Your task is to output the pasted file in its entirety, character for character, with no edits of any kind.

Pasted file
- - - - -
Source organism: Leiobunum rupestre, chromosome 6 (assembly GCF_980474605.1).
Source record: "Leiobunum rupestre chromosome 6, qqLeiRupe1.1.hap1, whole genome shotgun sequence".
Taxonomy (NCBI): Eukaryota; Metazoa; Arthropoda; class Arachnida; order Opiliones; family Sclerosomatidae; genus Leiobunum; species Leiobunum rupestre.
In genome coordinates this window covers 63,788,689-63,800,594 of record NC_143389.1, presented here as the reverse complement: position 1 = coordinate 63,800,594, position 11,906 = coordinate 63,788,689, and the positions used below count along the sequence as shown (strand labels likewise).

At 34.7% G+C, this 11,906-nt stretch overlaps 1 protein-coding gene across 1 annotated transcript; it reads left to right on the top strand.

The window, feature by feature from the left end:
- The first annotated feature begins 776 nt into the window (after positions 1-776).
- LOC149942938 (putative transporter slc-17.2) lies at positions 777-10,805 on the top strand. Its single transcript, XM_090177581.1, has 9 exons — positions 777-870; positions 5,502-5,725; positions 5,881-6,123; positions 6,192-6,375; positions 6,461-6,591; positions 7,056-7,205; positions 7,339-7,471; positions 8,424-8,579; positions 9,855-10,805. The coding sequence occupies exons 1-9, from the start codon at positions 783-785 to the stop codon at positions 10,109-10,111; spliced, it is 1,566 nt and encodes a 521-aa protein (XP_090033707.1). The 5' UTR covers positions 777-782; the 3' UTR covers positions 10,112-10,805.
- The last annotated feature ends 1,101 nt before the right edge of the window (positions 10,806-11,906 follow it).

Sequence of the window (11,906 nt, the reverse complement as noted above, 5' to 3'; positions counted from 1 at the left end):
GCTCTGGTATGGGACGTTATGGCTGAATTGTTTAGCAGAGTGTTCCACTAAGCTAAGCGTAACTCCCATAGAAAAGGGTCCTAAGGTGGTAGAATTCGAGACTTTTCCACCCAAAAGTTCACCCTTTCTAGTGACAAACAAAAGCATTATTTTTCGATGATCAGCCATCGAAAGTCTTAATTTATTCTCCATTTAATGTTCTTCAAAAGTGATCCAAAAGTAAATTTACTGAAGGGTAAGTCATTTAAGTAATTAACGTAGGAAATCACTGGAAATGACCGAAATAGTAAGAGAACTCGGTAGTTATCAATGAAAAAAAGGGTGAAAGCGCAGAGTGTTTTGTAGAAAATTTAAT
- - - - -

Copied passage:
Source organism: Leiobunum rupestre, chromosome 6 (assembly GCF_980474605.1).
Source record: "Leiobunum rupestre chromosome 6, qqLeiRupe1.1.hap1, whole genome shotgun sequence".
Taxonomy (NCBI): Eukaryota; Metazoa; Arthropoda; class Arachnida; order Opiliones; family Sclerosomatidae; genus Leiobunum; species Leiobunum rupestre.
In genome coordinates this window covers 63,788,689-63,800,594 of record NC_143389.1, presented here as the reverse complement: position 1 = coordinate 63,800,594, position 11,906 = coordinate 63,788,689, and the positions used below count along the sequence as shown (strand labels likewise).

At 34.7% G+C, this 11,906-nt stretch overlaps 1 protein-coding gene across 1 annotated transcript; it reads left to right on the top strand.

The window, feature by feature from the left end:
- The first annotated feature begins 776 nt into the window (after positions 1-776).
- LOC149942938 (putative transporter slc-17.2) lies at positions 777-10,805 on the top strand. Its single transcript, XM_090177581.1, has 9 exons — positions 777-870; positions 5,502-5,725; positions 5,881-6,123; positions 6,192-6,375; positions 6,461-6,591; positions 7,056-7,205; positions 7,339-7,471; positions 8,424-8,579; positions 9,855-10,805. The coding sequence occupies exons 1-9, from the start codon at positions 783-785 to the stop codon at positions 10,109-10,111; spliced, it is 1,566 nt and encodes a 521-aa protein (XP_090033707.1). The 5' UTR covers positions 777-782; the 3' UTR covers positions 10,112-10,805.
- The last annotated feature ends 1,101 nt before the right edge of the window (positions 10,806-11,906 follow it).

Sequence of the window (11,906 nt, the reverse complement as noted above, 5' to 3'; positions counted from 1 at the left end):
GCTCTGGTATGGGACGTTATGGCTGAATTGTTTAGCAGAGTGTTCCACTAAGCTAAGCGTAACTCCCATAGAAAAGGGTCCTAAGGTGGTAGAATTCGAGACTTTTCCACCCAAAAGTTCACCCTTTCTAGTGACAAACAAAAGCATTATTTTTCGATGATCAGCCATCGAAAGTCTTAATTTATTCTCCATTTAATGTTCTTCAAAAGTGATCCAAAAGTAAATTTACTGAAGGGTAAGTCATTTAAGTAATTAACGTAGGAAATCACTGGAAATGACCGAAATAGTAAGAGAACTCGGTAGTTATCAATGAAAAAAAGGGTGAAAGCGCAGAGTGTTTTGTAGAAAATTTAAT